There were a fair number of Floccularia, but they were relatively young and we couldn’t tell if they were F. straminea or F. albolanaripes. Both are good edibles, and widely consumed by knowledgeable collectors in Colorado in particular. I like to toss these in the basket whenever I come across them.
Farther down the Rim Road, in the vicinity of Big Dry Wash, we were astonished to see multiple large, fresh Leccinum growing from the bank immediately beside the road. There were no aspen near, and the cap was brick red rather than orange, so we decided they were not the L. insigne that is so common in the Arizona high country. They also showed very little staining when cut or bruised, except for mild bluing at the base of the stipe. The large size of 20 cm or more is also a differentiating characteristic. Arora believes they are L. ponderosum or something near.
On a side road heading north from the western end of the Rim Road, we came across several more of the same Leccinum growing under Ponderosa pine saplings. But an even greater coup was scored when David discovered a pristine specimen of Boletus rubriceps, the Rocky Mountain red-capped king bolete that he himself described and named. This is at least a month earlier than I have ever seen it. We were extremely pleased!
A walk in the aspens by Potato Lake produced nothing of interest, so we decided to head north of the Rim into the area of the heaviest rainfall over the preceding weeks. North of Happy Jack, a Ponderosa pine log alongside the road had a small flush of oyster mushrooms (probably Pleurotus pulmonarius) that we eagerly collected.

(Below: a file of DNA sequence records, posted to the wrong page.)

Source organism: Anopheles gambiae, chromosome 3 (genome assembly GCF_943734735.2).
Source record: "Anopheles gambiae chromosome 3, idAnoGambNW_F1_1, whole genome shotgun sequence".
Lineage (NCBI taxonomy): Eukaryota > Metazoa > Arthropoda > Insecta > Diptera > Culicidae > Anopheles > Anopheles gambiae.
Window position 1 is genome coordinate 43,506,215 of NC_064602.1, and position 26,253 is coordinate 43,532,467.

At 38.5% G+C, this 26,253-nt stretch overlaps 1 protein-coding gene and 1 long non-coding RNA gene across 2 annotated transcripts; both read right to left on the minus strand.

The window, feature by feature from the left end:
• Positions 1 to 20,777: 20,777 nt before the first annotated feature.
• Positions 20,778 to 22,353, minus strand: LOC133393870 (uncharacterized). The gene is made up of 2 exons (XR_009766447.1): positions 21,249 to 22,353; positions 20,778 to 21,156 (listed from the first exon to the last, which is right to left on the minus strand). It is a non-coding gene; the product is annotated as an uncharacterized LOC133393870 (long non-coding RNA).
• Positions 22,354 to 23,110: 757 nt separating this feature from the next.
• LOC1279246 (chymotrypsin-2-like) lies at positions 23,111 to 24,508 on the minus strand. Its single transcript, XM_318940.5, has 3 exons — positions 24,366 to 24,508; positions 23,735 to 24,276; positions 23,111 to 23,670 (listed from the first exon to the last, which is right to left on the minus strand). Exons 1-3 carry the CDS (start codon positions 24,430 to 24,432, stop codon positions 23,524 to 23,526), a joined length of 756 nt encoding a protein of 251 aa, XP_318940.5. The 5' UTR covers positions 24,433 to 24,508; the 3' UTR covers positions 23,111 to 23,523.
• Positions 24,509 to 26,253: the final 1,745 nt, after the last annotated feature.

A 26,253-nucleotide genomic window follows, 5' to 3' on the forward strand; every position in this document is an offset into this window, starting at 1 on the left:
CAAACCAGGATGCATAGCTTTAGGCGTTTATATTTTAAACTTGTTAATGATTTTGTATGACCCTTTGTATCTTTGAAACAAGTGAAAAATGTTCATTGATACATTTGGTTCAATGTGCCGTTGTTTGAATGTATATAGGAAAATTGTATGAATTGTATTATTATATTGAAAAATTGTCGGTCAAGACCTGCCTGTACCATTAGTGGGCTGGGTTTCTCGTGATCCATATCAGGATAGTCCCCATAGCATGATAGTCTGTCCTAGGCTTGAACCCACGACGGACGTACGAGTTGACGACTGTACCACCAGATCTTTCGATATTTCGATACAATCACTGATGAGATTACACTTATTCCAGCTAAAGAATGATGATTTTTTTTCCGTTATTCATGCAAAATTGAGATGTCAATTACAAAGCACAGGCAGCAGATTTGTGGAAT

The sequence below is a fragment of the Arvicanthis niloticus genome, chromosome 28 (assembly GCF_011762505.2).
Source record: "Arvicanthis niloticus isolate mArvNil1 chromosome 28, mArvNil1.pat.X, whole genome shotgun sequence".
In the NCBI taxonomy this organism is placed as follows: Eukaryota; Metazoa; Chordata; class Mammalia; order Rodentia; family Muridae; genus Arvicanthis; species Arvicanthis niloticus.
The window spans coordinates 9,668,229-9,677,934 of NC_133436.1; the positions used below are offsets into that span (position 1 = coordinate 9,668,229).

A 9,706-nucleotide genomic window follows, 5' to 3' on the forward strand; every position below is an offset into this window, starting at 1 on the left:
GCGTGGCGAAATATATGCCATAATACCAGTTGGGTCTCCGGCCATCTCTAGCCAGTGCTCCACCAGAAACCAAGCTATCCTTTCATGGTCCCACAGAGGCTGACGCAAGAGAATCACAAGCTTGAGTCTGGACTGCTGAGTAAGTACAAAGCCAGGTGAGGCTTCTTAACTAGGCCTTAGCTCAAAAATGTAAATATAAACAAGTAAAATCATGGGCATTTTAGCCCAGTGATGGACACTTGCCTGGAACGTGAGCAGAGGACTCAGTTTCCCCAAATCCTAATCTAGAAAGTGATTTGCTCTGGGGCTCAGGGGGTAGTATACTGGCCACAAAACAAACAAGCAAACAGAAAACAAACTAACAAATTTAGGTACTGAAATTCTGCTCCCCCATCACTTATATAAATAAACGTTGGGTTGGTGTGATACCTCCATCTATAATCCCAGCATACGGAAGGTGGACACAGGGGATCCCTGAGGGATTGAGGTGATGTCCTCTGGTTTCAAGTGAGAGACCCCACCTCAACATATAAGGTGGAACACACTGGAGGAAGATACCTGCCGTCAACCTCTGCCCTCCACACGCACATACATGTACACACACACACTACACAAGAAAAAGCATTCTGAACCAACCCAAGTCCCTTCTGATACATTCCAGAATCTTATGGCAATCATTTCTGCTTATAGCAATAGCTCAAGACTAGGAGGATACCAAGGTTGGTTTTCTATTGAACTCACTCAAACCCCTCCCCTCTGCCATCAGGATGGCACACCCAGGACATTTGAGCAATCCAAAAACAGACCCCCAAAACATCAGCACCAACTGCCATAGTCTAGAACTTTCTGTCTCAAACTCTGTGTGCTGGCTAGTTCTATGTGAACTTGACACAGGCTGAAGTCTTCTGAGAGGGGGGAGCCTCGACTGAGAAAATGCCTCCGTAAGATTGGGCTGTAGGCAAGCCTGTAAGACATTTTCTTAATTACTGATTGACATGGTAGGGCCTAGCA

This was the last edible mushroom we found for the day. Despite the heavy rains and standing water, there were very few fungi north of the Rim, and those that had fruited were mostly inconsequential Little Brown Mushrooms. It may be that the area was suffering more from the drought than the edge of the Rim, and still needs some good precipitation to fruit in profusion.
Going home, we drove down the goat track of Schnebly Hill Road in order to catch the sunset at Sedona. This is one of the premier backcountry drives in the state, with breathtaking views of the red rocks. (Do not attempt it unless you have a 4×4 or high clearance pickup truck!)It will be a long time before I come down from the excitement of hosting David Arora for a weekend and seeing king boletes, scaber-stalk boletes, shaggy manes, oyster mushrooms, Floccularia, and black and grey morels — and all the more so in the month of June. With luck, this is just the beginning of another summer to remember. The monsoon rains are falling in the White Mountains even as this is written, so let’s hope for an early, strong start to the high season. See you in the field!